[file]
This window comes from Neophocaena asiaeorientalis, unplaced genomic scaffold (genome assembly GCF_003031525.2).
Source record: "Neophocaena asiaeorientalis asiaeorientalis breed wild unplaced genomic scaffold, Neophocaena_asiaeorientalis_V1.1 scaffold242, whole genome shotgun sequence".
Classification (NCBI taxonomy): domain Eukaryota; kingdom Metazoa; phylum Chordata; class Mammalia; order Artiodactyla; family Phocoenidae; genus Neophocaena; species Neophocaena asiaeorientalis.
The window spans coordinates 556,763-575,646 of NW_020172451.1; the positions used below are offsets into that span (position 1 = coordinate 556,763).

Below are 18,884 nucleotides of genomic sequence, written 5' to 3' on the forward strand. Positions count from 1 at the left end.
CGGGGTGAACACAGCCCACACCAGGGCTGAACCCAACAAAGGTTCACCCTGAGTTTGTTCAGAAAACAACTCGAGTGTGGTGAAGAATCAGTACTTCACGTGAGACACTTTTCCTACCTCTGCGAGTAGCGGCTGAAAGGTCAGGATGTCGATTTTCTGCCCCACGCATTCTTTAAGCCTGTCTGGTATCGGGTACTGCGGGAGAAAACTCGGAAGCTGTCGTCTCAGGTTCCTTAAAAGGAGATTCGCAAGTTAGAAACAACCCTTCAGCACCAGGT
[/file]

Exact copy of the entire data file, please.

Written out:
This window comes from Neophocaena asiaeorientalis, unplaced genomic scaffold (genome assembly GCF_003031525.2).
Source record: "Neophocaena asiaeorientalis asiaeorientalis breed wild unplaced genomic scaffold, Neophocaena_asiaeorientalis_V1.1 scaffold242, whole genome shotgun sequence".
Classification (NCBI taxonomy): domain Eukaryota; kingdom Metazoa; phylum Chordata; class Mammalia; order Artiodactyla; family Phocoenidae; genus Neophocaena; species Neophocaena asiaeorientalis.
The window spans coordinates 556,763-575,646 of NW_020172451.1; the positions used below are offsets into that span (position 1 = coordinate 556,763).

Below are 18,884 nucleotides of genomic sequence, written 5' to 3' on the forward strand. Positions count from 1 at the left end.
CGGGGTGAACACAGCCCACACCAGGGCTGAACCCAACAAAGGTTCACCCTGAGTTTGTTCAGAAAACAACTCGAGTGTGGTGAAGAATCAGTACTTCACGTGAGACACTTTTCCTACCTCTGCGAGTAGCGGCTGAAAGGTCAGGATGTCGATTTTCTGCCCCACGCATTCTTTAAGCCTGTCTGGTATCGGGTACTGCGGGAGAAAACTCGGAAGCTGTCGTCTCAGGTTCCTTAAAAGGAGATTCGCAAGTTAGAAACAACCCTTCAGCACCAGGT